- What plant estrogens in rooibos and honeybush are and what they do
- How plant estrogens affect your body in general
- How plant estrogens affect menopause
- Why the soy estrogen scare should be taken with a huge grain of salt (and what that means for your tea)
- Whether honeybush and rooibos are safe during pregnancy
- The benefits of honeybush and rooibos during pregnancy
- Why honeybush and rooibos teas can be good for infants
- Why men (mostly) don't need to worry about the estrogen in rooibos and honeybush
What are Phytoestrogens in Rooibos and Honeybush?
Phytoestrogens are a type of estrogen derived from plants. They are found in foods we eat every day: nuts, seeds, grains, berries, and more. Thus, they are sometimes called ‘dietary estrogens’.
These estrogens occur in varying amounts, which is why plants that are very rich in them should be consumed carefully - like with any compound that mimics a hormone in the body.
Rooibos and honeybush teas both contain phytoestrogens. So what does that mean for their health impacts?
Well, phytoestrogens aren't as scary as they may sound - in fact, they can be good for you!
- A literature review (where the authors compiled several, if not hundreds, of studies to evaluate all together, referenced below) found correlations between diets high in phytoestrogens and lowered breast cancer risk and menopause symptoms (3).
- Phytoestrogens can also be anti-inflammatory and act as antioxidants (3).
- They’re also being considered as alternatives for the treatment of menopausal symptoms and cancers dependent on steroid hormones (such as breast and prostate cancer) (4).
- Phytoestrogens compete for estrogen receptor sites with the estrogen our body makes, which is called endogenous estrogen. This is helpful, as phytoestrogens can also prevent the attachment of dangerous xenoestrogens.
Xenoestrogens literally means ‘foreign estrogens’. As you may have worked out, phytoestrogens are also included in this, given that they come from plants and are not made by the human body.
However, we also consume xenoestrogens from industrial compounds such as pesticides, plastics and cosmetics (5) - which are, of course, less desirable! These include manmade and synthetic estrogens where the body has little experience dealing with them. Unlike plants, which may have been consumed for thousands of years depending on the area.
How Phytoestrogens Affect Menopause and Estrogen Dominance
The main concern people have about phytoestrogens is the fear that they might cause hormone imbalances. In cases where your body's hormones are already experiencing changes, you might be worried that phytoestrogens might mess things up even more.
Luckily, there's no need to worry. Phytoestrogens are anti-estrogenic in pre-menopause, as well as in people that are experiencing estrogen dominance (those with relatively high or ‘too much’ estrogen in the body with associated negative health effects).
To put it simply, when you’re in a state where too much endogenous (self made) estrogen is bad, phytoestrogens can actually help reduce estrogen levels.
This is because they’re thousands of times weaker than endogenous estrogen, and, as previously mentioned, they ‘compete’ in the body against the much more powerful endogenous estrogen.
On the other hand, if you need more estrogen, they can also be supplemental (5). In perimenopause (menopause transition) and post-menopause, they contribute to the body’s estrogen levels, while your own levels may be dropping off naturally due to age or other factors (5).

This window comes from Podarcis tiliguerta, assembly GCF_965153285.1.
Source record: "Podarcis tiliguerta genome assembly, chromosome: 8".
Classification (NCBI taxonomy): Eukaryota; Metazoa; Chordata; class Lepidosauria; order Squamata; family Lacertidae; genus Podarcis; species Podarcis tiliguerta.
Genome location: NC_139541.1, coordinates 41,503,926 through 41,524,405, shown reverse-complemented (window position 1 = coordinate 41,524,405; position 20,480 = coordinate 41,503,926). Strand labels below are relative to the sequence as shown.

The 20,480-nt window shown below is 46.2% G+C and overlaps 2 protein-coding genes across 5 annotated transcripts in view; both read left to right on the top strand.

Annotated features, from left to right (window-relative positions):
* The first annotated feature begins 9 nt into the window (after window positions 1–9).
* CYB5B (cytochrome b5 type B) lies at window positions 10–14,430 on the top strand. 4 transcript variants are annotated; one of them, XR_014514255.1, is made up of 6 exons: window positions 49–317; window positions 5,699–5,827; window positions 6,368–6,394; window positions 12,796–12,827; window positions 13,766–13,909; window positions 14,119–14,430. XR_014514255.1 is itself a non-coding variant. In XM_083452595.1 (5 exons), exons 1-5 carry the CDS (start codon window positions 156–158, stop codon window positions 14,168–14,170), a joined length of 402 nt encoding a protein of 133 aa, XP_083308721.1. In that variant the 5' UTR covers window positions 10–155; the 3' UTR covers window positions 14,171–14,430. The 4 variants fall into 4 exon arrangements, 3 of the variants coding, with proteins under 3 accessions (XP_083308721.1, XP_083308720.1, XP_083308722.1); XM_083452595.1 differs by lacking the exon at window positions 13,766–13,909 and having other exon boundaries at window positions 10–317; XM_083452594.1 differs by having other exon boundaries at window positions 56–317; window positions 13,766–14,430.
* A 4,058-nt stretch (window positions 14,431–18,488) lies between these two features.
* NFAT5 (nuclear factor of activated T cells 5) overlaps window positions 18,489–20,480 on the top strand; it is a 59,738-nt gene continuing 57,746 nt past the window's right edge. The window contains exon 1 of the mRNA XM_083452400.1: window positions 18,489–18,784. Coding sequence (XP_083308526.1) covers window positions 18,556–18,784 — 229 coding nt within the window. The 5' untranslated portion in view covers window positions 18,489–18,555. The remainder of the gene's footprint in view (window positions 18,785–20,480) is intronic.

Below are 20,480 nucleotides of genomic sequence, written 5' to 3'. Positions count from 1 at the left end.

In short, phytoestrogens may have a mild regulating effect on your body's hormones, making them not only safe but possibly beneficial.
The Soy Phytoestrogen Scare and Why You (Mostly) Shouldn't Worry About It
Recently, people started getting concerned about the phytoestrogen content of soy products, worrying that it might cause harm to the body.
This particular scare comes from a variety of studies, which suggested that phytoestrogens may have negative effects. However, these studies only looked at particular isolated phytoestrogens (isolactones), and some of them involved giving estrogen to animals without ovaries (6).
For example, in a literature review, one phytoestrogen (an isoflavone called genistein) was isolated and injected in high doses, which led to negative effects. The researchers then administered it orally, though the amounts given were unlikely to be consumed in a balanced diet.
The authors of this article say it best, “Genistein concentrations used in these studies were much higher than the physiologically relevant doses achievable by dietary or pharmacologic intake of soy foods or supplements,” when referring to negative findings in animal trials.
Basically, you’d have to eat a LOT LOT LOT of soy cheese to hit the amount those rats were given. They even reference that pharmacological use (i.e. where you will be prescribed high doses for an ailment) would still be much lower than the amount they used on these rats. (9)
Of course, it’s more attention-grabbing to ignore these nuances in writing headlines or articles you want to ‘trend’.
The same authors pointed out that Westerners only consume about 2mg/day of genistein, compared to the 25-50 mg/day those in Asian countries consume (9). Basically, there's no way that you'd ever eat enough soy to harm yourself, even if you eat tofu every single day.
After this review of the wider literature, the authors stated that clear evidence of harm in humans from high consumption of these phytoestrogens (isoflavones, including genistein) is lacking, and that they actually have potential anticancer effects and can even help some chemo work better!
Not all phytoestrogens are alike when it comes to preventing cancer, though. Populations which have lower cancer incidence rates and higher soy consumption are mainly consuming unprocessed forms of soy, tempeh and tofu, rather than loads of concentrated soy protein isolate (or foods enriched with soy protein isolate).